The problem of guarantees is that, if the central government does not want to negotiate, the guarantees that are demanded cannot be given, since the updated voters' census can only be given by the central government.
Esquerra Unida I Alternativa (EUiA), the political counterpart of Izquierda Unida in Catalonia, decided on 17 September to appeal to the Catalan people to participate in the referendum, although EUiA is against the independence of Catalonia.
And here I come to the most controversial point. Who leads the process of independence? The Catalan bourgeoisie is not exactly a very democratic bourgeoisie and is immersed in many scandals of corruption. Although the movement for independence is very transversal, it is highly questionable that independence will serve the working classes, as the parties of the Catalan bourgeoisie have approved in the Catalan government the biggest cuts in health and education among others and have supported the central government when the Spanish parliament has passed anti-democratic laws such as the “Law Mordaza” that cut many democratic rights in order to curb the protests of the citizens against antisocial policies. I personally would vote NO for independence for the reasons mentioned above. However, this does not detract from the right of self-determination of the people. I sincerely believe that the NO would win in a referendum, if it could be carried out with the necessary guarantees, and a democracy should allow the people to decide about their future.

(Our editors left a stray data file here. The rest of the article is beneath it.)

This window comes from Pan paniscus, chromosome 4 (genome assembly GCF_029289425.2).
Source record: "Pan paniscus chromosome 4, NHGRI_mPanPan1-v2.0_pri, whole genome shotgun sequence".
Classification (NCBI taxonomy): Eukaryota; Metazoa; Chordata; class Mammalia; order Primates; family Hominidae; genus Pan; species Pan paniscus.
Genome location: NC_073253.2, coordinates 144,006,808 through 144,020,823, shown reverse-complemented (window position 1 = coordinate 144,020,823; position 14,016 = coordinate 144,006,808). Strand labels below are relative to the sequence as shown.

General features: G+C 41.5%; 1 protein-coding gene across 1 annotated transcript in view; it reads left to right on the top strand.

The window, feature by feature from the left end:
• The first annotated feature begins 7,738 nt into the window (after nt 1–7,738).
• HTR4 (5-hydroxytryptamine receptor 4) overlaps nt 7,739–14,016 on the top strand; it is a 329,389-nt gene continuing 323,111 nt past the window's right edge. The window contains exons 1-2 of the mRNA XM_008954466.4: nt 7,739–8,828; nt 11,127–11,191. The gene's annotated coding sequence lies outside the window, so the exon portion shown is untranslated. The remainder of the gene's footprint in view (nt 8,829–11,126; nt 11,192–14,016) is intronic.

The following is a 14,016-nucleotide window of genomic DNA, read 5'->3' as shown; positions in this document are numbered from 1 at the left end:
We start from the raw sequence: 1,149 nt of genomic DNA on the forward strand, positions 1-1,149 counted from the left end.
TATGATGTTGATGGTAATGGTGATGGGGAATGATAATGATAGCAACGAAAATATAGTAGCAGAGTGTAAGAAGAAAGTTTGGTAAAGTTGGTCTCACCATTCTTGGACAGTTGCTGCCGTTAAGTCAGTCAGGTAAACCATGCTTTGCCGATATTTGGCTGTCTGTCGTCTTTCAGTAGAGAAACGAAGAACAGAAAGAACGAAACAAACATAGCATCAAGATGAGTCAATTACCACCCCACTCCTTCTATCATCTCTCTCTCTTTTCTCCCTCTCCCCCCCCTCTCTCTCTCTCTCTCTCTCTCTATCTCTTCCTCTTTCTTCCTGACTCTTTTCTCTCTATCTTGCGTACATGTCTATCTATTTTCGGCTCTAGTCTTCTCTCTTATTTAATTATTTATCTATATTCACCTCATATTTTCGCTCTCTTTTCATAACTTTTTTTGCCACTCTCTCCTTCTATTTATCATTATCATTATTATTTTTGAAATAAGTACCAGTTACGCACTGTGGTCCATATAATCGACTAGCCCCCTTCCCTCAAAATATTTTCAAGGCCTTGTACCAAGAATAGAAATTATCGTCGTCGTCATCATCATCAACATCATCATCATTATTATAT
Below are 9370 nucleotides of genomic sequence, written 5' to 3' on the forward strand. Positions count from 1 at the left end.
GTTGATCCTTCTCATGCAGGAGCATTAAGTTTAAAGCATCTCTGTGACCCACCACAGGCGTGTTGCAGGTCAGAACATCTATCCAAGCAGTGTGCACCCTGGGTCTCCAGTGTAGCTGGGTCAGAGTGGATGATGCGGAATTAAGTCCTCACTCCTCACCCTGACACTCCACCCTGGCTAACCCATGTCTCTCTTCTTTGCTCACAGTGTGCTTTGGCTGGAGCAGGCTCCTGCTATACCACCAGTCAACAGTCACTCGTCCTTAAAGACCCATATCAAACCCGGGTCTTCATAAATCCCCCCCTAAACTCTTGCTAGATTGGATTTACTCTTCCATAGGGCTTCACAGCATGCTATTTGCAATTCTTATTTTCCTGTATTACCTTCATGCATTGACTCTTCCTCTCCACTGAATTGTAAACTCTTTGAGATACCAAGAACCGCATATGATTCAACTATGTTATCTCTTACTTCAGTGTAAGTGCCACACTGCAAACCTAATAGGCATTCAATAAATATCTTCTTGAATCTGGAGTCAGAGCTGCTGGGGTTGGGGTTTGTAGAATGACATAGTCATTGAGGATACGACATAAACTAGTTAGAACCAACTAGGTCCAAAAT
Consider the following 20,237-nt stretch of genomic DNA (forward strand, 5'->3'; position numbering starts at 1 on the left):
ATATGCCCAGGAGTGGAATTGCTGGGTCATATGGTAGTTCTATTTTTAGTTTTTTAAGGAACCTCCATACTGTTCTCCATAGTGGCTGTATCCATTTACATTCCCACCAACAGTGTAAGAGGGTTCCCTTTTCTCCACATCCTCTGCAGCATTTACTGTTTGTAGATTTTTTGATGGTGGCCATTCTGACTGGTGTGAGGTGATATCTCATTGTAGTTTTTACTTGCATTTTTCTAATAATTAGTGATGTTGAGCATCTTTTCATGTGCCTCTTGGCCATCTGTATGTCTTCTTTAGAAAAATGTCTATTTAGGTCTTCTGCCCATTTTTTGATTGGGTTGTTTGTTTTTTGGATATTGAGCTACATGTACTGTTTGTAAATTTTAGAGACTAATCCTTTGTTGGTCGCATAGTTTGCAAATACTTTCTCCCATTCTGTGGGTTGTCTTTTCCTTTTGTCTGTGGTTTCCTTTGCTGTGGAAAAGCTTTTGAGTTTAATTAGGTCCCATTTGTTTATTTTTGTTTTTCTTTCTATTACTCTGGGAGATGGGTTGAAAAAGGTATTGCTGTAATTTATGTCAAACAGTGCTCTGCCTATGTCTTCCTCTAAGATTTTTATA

The 2010 surveys indicated that 35% of Catalans wanted independence, but now the surveys say that there are almost 50% of Catalonians that want independence. In addition, several surveys point out that 80% of the Catalan people want a referendum and 60% have said that they will participate, even if the Spanish State forbids it.
The repression and intransigence of the government of Mariano Rajoy have made many people in Catalonia stand for independence. And if his party continues with this repressive policy, it is expected that soon this number will increase.
A Few Questions
-What are the limits of sovereignty?
-Is there a right of self-determination only for the colonies or also for the nationalities of consolidated autonomous States?
-Why is it not possible in Spain what has been possible in the United Kingdom with Scotland?
-Do the Spanish government and the king fear that a Catalan rupture will provoke an increase in the struggle for a republic in Spain?
I had already finished this article, but the events of today, 20 September, in Catalonia made me have to expand it. This morning the Civil Guard and the National Police Corps entered in several Catalan government departments, they have registered the departments and arrested some 14 people, including officials of the government of Catalonia. The leftist parties in Spain have called for a fight against this new repressive spiral of the central government of the PP that is a de facto state of exception in Catalonia.
It is no longer just the right of people to decide. The leaders of Podemos and Izquierda Unida have said: “We must also defend democratic rights because of this dictatorial move by the Spanish government.” They have called for actively defending the democratic rights that are being cut drastically in the Spanish State. In response, tens of thousands of people have concentrated on ‘Puerta del Sol’ in Madrid and other Spanish cities.
What has become clear is that the ruling party has not been detached from its fascist roots. It is necessary to remember that this party was created by seven ex-ministers of the dictator Franco.